When Disney bought the assets of 20th Century Fox in a deal that closed in the spring of 2019, one of the points of contention was what would become of the Fox Sports Net regional channels. Disney already owns ESPN, so the government required them to sell off the group that owned the regional sports channels.
Most of the networks, later in 2019, were sold off to an entity called the Diamond Sports Group, which is a joint venture of broadcast TV channel owner Sinclair Broadcast Group and Entertainment Studios.
The regional channels are still, for now, called Fox Sports Net, but Sinclair announced last month that it had reached a first-of-its-kind agreement to sell the naming rights to the channels to the gambling concern Bally’s, in a deal that also will incorporate Bally’s gaming technology into broadcasts on the sports channels and other Sinclair-owned properties.
The deal was described as a partnership that “combines Bally’s vertically integrated, proprietary sports betting technology and expansive market access footprint with Sinclair's premier portfolio of local broadcast stations and live regional sports networks (‘RSNs’), STIRR, its popular Tennis Channel, and digital and over-the-air television network Stadium.”
It used to be inconceivable both for a sports channel to sell its naming rights or to get into business with a company connected with gambling. But norms have changed of late in sports and the presentation thereof.
Sinclair has also announced another potentially groundbreaking move- they’re bringing out a “direct-to-consumer” offering of the channels, which would presumably allow cord-cutters to subscribe directly to such channels.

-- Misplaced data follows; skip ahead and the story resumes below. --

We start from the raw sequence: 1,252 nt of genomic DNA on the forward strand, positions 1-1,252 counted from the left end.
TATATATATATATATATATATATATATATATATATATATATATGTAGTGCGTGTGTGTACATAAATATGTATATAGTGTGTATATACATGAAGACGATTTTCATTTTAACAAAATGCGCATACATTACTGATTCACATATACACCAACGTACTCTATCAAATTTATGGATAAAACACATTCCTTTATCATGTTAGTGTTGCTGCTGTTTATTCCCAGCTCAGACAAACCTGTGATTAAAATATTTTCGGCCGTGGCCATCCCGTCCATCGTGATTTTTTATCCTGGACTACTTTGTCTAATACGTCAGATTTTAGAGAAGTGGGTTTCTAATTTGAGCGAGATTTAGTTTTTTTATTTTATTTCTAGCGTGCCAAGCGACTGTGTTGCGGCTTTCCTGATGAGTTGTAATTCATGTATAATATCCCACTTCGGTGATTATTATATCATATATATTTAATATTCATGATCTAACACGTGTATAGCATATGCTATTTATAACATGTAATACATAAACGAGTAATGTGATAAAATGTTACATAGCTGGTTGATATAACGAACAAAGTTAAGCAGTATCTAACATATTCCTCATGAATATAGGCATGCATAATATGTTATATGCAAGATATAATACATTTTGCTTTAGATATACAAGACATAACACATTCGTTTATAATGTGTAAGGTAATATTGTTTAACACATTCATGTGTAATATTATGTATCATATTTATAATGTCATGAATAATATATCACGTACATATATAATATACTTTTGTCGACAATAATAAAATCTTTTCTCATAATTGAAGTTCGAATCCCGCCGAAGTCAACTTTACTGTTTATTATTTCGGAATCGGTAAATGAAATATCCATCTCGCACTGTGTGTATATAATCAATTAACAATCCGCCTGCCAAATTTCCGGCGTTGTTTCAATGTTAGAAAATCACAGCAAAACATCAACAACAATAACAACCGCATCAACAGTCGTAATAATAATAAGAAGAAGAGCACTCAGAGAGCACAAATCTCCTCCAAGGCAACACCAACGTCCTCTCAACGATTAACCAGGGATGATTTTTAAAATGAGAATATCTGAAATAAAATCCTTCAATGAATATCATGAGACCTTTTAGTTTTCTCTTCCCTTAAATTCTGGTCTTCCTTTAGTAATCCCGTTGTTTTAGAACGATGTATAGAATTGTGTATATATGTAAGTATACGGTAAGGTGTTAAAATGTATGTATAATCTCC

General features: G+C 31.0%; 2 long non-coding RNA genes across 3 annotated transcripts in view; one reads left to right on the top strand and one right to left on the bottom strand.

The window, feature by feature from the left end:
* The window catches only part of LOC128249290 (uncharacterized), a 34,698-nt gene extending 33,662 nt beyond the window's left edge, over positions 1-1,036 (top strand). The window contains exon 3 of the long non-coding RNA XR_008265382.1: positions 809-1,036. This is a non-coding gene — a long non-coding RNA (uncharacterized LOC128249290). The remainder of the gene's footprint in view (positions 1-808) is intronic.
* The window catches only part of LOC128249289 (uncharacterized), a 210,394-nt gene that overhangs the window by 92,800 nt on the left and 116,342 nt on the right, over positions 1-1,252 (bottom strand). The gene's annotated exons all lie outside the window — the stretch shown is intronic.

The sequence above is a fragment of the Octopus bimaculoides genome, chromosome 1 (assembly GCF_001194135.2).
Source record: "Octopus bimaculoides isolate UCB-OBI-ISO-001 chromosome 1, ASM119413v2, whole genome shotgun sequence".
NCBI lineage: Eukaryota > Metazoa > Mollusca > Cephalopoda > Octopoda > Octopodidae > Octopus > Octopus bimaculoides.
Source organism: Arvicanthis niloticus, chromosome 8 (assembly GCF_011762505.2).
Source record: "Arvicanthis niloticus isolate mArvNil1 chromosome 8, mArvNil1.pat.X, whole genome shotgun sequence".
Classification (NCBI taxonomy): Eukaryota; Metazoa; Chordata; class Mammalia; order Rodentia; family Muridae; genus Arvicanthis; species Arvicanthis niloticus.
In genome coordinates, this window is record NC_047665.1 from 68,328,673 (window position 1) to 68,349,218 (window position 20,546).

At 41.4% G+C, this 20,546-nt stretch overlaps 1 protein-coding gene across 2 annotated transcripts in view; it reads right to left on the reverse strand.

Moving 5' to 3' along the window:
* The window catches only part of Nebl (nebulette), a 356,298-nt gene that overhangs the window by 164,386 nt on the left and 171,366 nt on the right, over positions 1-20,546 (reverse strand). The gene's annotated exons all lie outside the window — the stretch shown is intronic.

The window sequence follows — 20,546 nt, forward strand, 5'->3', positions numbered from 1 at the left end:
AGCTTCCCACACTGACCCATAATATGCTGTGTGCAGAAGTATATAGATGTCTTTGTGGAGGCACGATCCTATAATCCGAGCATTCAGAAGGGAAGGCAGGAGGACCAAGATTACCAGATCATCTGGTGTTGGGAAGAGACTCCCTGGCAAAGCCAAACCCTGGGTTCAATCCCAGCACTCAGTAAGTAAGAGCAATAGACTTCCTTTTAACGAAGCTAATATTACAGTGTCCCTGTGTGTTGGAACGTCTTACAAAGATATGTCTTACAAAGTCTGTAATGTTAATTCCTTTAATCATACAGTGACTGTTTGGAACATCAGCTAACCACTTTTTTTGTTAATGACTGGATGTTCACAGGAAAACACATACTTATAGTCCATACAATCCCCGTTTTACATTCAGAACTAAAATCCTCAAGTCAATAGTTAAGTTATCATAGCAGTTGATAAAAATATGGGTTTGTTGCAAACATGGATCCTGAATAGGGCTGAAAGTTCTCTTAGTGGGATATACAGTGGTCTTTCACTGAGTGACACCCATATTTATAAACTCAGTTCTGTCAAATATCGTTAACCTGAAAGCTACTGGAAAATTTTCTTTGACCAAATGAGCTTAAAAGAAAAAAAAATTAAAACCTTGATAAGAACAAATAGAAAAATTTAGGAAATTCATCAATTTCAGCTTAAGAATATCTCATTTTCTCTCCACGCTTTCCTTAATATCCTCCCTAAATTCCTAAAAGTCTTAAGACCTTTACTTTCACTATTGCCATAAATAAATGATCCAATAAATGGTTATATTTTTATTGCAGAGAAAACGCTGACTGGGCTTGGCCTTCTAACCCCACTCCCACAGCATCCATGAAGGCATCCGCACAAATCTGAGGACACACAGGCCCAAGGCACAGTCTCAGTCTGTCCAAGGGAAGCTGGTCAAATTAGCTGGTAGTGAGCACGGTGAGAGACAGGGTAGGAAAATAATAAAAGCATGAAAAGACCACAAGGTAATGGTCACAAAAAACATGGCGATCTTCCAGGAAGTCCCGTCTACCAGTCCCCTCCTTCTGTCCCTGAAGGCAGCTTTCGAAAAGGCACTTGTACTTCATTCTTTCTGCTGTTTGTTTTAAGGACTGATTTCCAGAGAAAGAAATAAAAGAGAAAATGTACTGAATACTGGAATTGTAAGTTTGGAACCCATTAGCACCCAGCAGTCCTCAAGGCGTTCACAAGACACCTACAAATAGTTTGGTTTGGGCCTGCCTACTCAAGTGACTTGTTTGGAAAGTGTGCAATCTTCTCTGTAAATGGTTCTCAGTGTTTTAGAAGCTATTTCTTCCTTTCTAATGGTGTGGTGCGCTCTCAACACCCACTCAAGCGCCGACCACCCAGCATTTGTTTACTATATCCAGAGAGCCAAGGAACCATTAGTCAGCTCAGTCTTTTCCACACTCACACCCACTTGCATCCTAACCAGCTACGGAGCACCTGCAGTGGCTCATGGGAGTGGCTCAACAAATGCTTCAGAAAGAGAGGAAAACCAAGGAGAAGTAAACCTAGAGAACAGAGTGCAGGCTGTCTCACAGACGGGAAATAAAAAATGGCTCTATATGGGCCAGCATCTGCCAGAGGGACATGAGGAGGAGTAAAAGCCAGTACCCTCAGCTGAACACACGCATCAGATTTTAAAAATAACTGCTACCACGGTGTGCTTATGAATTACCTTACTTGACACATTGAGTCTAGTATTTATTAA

One of the major things keeping cord-cutters from taking the plunge has long been a desire to watch local sports, and a streaming offering by the Sinclair/Bally’s would allow, say, a sports fan in Minneapolis/St. Paul to subscribe to the service and watch their favorite teams without cable. It’s not clear, however, what the streaming product will cost or exactly what it will offer.
Before now, users have had the option of subscribing to vMVPD services such as YouTube TV and Hulu + Live TV, although but Hulu and YouTube TV dropped the Fox/Sinclair regional sports networks earlier this year, while Sling TV and Fubo TV do not carry them either. The streaming app ESPN+, meanwhile, offers limited access to live games.
The company will also be offering an authenticated/TV Everywhere streaming option first.
Per The Streamable, Sinclair’s CEO, Chris Ripley, addressed the plans this week at Wells Fargo TMT Summit.
“It doesn’t really change the relationship with distributors. They are extremely important to us. Whatever we do in direct-to-consumer will be complementary to our existing distribution relationships,” Ripley said at the summit, per the report.
“I do think we’ll be living in a hybrid world for many years to come where direct-to-consumer and traditional pay-TV bundles will co-exist for the foreseeable future and that’s the path we’re going to be moving towards in the future. Just because we’re going to have direct-to-consumer product doesn’t mean that we’re going to exist the traditional pay-TV market place.”
Stephen Silver, a technology writer for The National Interest, is a journalist, essayist and film critic, who is also a contributor to Philly Voice, Philadelphia Weekly, the Jewish Telegraphic Agency, Living Life Fearless, Backstage magazine, Broad Street Review and Splice Today. The co-founder of the Philadelphia Film Critics Circle, Stephen lives in suburban Philadelphia with his wife and two sons. Follow him on Twitter at @StephenSilver.